Lehigh Valley Geology Field Trips

Field Trip 1, Stop 3

The Youngest Rocks: Sedimentary and Igneous

(Click on images to enlarge)

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(Source:  DeLorme 3-D TopoQuads)

Abandoned railroad paralleling PA Route 309, near southern edge of Coopersburg.  The railroad track and railroad ties were removed subsequent to the taking of these photographs in preparation for the former railbed to be converted to a rails-to-trails path.  Park somewhere in southern fringe of Coopersburg and walk south along the former railroad bed about 1/4 to 1/2 mile.

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The track cuts through shale that is distinctly red in color and is essentially flat-lying because it was deposited AFTER the formation of the Appalachian Mountains and, consequently, was not folded or metamorphosed.

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The Triassic-age (245 - 208 million years) shale was never metamorphosed. It crumbles easily in your hand.  Its red color results from the oxidation of any contained iron during the deposition of the sediments.  The iron was oxidized because the muddy sediments, which later became the shale, were deposited on land, rather than under water, and the Earth's atmosphere had abundant oxygen.  The sediments were deposited in floodplains by streams that flowed into down-faulted valleys, called grabens.  These grabens were created by the plate tectonic motion of Africa pulling away from North America as the Atlantic Ocean was born in the widening gap between them.  It is the age of early dinosaurs, which roamed these river floodplains and left footprints.  A modern example of a graben due to contemporary plate tectonic motions would be the Rift Valley in Africa, which is the source region for the Nile River.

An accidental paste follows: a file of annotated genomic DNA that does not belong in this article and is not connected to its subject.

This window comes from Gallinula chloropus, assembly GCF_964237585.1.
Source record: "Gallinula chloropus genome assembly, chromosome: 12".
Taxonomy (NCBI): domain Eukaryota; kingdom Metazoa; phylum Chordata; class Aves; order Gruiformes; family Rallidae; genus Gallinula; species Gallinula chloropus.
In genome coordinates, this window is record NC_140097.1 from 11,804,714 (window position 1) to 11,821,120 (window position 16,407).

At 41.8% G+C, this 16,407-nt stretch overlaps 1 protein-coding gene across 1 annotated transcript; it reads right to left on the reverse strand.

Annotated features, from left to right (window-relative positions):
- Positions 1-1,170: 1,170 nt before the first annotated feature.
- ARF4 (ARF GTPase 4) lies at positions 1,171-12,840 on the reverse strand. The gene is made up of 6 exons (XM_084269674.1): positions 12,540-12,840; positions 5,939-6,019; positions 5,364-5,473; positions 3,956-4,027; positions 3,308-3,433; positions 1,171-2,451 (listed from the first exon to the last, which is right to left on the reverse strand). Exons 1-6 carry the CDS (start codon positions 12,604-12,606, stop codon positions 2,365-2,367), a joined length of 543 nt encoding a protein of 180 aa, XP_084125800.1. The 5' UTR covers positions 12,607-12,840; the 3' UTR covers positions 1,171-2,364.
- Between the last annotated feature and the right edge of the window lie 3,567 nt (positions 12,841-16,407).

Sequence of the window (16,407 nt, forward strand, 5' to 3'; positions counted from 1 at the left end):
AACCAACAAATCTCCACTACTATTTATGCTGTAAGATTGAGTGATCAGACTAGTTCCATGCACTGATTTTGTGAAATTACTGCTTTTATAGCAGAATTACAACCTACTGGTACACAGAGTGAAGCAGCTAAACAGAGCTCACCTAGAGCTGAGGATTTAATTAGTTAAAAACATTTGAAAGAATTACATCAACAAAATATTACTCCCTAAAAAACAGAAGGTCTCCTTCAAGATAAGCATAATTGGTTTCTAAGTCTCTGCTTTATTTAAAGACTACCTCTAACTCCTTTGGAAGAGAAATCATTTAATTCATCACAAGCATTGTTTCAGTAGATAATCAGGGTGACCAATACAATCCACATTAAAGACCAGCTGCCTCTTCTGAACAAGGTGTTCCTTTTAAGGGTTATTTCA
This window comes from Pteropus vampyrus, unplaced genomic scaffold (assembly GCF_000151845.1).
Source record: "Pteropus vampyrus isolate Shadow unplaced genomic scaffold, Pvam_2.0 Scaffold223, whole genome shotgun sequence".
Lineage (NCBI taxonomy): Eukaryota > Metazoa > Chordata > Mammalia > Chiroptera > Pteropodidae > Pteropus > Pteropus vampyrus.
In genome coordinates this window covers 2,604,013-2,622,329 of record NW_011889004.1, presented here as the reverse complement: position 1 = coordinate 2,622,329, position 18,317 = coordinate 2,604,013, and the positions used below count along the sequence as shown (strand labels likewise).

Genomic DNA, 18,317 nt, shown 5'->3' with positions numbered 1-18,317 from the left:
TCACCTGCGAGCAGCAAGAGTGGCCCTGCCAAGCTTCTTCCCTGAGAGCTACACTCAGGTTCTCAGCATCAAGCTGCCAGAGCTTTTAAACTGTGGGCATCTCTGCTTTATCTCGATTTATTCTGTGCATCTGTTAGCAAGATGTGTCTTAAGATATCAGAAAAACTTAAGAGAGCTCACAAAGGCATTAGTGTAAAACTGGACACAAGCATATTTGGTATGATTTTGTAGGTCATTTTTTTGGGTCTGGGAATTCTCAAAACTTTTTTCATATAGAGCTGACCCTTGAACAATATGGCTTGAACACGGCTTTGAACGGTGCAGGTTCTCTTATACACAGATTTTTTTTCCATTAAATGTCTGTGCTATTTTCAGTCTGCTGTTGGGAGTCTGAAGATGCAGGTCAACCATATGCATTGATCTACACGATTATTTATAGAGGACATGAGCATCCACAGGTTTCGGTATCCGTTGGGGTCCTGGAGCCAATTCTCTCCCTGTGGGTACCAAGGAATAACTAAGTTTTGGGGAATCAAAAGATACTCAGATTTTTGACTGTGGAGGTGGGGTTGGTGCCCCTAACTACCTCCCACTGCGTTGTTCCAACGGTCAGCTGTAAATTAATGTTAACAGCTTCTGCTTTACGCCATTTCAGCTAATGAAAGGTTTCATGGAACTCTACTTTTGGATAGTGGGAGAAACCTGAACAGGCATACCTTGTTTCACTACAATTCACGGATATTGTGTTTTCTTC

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(Source:  PA Geological Survey)

The map above shows the distribution of the Triassic-aged shale in Pennsylvania as the bright green color. This shale is exposed continuously from the Gettysburg area (left lower edge) to the Delaware River (center right side).  While this shale was forming in Pennsylvania, it was intruded by a basaltic melt, a magma.  In New Jersey there are surface basaltic lava flows (the Watchung Mountains) interbedded with the shales, indicating the lava flows and shales were forming simultaneously.   The basaltic magma in Pennsylvania may also have reached the surface to form volcanoes and lava flows, but subsequent erosion has removed much of the upper levels to expose that which cooled below the Earth's surface as a series of sills and dikes. These intrusions are indicated on the above map by the bright red color within the bright green area (the Triassic-aged shale) mentioned previously.

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Farther along the track the shale has been intruded by a younger Triassic-age diabase (diorite-to-gabbro) dike.  The diabase intrusion was a basaltic magma that was injected into the red shales and metamophosed the surrounding shale adjacent to the contact between these two rocks (contact metamorphism).  The diabase is a medium grain-sized igneous rock that appears homogeneous and black in the exposure.